Márcio Galindo Kiuchi and Shaojie Chen: Is There a Title Role for Renal Sympathetic Denervation In Patients with Symptomatic Myocardial Bridging Refractory to Clinical Treatment and Ventricular Arrhythmias?.

Introduction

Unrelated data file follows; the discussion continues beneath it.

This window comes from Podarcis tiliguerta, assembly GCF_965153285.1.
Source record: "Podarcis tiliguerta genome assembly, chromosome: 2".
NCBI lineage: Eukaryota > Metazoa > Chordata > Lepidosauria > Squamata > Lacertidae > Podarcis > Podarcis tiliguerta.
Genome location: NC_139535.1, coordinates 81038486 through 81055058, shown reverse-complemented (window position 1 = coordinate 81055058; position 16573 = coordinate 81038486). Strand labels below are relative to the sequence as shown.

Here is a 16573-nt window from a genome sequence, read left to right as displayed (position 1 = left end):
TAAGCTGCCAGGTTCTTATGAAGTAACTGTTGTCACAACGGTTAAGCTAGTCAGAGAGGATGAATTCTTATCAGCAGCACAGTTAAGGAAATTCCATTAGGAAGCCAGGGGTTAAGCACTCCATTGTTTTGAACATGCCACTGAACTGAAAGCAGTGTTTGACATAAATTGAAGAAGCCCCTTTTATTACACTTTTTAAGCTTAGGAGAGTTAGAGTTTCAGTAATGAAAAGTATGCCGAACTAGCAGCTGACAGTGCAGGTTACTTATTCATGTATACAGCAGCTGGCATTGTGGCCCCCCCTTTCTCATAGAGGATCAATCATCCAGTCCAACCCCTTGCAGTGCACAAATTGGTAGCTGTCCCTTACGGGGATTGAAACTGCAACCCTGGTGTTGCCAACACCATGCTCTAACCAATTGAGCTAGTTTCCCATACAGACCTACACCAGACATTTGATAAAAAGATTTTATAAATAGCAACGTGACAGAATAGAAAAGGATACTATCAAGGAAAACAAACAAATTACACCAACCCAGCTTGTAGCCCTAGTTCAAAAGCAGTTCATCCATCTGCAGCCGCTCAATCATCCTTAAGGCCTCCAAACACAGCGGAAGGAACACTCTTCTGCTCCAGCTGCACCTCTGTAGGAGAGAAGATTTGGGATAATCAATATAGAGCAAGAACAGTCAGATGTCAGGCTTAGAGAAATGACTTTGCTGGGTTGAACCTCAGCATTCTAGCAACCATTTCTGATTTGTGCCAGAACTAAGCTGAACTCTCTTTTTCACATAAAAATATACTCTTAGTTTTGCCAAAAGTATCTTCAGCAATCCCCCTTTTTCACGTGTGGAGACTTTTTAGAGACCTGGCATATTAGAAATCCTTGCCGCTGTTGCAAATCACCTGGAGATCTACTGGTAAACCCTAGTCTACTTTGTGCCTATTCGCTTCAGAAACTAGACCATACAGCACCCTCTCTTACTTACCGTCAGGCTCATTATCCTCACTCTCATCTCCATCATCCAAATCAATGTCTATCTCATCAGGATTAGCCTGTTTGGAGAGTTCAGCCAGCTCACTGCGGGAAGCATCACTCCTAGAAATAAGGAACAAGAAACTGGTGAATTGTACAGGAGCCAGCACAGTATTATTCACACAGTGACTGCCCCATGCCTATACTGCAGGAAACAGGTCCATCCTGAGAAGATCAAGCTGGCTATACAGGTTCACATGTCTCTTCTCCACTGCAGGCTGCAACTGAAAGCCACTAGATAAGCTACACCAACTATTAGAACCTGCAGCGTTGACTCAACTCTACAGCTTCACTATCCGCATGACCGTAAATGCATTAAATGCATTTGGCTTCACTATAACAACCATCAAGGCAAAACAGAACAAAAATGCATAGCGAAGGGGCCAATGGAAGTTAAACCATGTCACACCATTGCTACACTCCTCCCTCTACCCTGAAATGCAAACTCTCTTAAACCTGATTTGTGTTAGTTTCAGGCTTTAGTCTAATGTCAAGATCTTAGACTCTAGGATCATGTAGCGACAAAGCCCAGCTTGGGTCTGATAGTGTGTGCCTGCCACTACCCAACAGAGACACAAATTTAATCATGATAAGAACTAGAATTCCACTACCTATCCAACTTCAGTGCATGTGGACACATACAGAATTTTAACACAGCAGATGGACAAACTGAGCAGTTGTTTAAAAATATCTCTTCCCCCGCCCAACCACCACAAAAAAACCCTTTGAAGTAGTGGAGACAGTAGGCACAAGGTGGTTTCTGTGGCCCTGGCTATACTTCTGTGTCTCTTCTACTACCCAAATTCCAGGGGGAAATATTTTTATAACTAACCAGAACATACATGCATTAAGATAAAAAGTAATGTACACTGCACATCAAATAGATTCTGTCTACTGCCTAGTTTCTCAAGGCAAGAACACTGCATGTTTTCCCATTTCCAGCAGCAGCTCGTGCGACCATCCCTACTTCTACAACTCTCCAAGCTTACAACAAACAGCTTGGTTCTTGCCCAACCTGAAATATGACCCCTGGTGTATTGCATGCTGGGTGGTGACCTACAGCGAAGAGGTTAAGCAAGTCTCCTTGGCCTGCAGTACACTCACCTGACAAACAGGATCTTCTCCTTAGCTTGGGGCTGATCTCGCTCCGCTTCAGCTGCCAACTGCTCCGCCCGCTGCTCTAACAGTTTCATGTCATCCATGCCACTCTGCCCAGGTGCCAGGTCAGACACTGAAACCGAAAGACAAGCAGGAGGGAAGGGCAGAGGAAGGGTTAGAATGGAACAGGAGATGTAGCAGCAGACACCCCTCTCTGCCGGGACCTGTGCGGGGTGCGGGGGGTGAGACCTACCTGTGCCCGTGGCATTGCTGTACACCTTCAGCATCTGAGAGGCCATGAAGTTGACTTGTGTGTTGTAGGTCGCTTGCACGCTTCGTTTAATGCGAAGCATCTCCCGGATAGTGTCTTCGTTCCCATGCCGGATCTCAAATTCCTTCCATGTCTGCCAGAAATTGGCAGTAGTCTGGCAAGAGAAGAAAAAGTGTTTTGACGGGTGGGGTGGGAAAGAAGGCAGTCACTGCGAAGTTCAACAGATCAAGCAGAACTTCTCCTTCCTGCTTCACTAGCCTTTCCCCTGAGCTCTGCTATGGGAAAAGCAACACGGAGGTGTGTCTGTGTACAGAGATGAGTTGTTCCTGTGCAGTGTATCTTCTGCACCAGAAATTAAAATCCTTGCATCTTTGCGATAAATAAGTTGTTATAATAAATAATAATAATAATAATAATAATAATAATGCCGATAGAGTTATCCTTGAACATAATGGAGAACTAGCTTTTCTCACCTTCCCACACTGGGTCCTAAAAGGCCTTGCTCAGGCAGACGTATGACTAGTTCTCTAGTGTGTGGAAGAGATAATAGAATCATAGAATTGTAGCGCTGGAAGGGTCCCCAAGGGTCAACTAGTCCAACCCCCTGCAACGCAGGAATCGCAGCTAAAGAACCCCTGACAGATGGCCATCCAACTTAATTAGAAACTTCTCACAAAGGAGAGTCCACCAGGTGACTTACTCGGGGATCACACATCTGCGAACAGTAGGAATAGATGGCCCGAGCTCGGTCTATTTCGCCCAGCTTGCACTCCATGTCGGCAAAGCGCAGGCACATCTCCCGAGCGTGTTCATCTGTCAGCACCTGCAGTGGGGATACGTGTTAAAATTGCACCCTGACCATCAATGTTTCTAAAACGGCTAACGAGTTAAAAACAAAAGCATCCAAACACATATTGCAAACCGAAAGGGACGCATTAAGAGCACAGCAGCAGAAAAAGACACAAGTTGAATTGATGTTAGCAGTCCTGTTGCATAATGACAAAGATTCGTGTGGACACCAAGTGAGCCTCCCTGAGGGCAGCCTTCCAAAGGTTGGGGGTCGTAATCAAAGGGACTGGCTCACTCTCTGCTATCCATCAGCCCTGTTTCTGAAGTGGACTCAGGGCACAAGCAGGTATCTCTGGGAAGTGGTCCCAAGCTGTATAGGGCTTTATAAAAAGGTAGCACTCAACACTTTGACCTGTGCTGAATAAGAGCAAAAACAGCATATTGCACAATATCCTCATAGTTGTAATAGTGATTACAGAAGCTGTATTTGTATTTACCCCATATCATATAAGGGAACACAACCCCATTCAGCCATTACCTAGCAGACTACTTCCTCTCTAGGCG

The myocardial bridging was first described anatomically by Reyman in 1737 [1], as a congenital abnormal of a coronary artery in which a segment of an epicardial coronary artery (most commonly the middle potion of the left anterior descending artery) takes an intramuscular course [2]. The presence of a portion of the vesel under the “bridge” of contractile myocardium repeatedly results in arterial compression during each systole. While frequently asymptomatic, this condition in many cases may be guilty of adverse events including angina, myocardial ischemia [3], acute coronary syndromes [46], left ventricular dysfunction and stunning [7], arrhythmias [8,9], and even sudden cardiac death [10,11]. Described rates of myocardial bridging vary based on the mode of evaluation. Several autopsy series have been done, with rates reported from 5%–86% [12], with a mean of 25%. First-line treatment for individuals thought to be experiencing symptoms due to myocardial bridging comprises of beta-blockers [13,14] and non-dihydropyridine calcium channel blockers [15]. Nevertheless, the proof to support these interventions is limited, and justification is based on hypothetical improvement in coronary hemodynamics with decreased chronotropic and inotropic effects. For refractory symptoms, multiple interventional strategies have been attempted such as surgical myotomy, coronary artery bypass surgery, and stenting [16].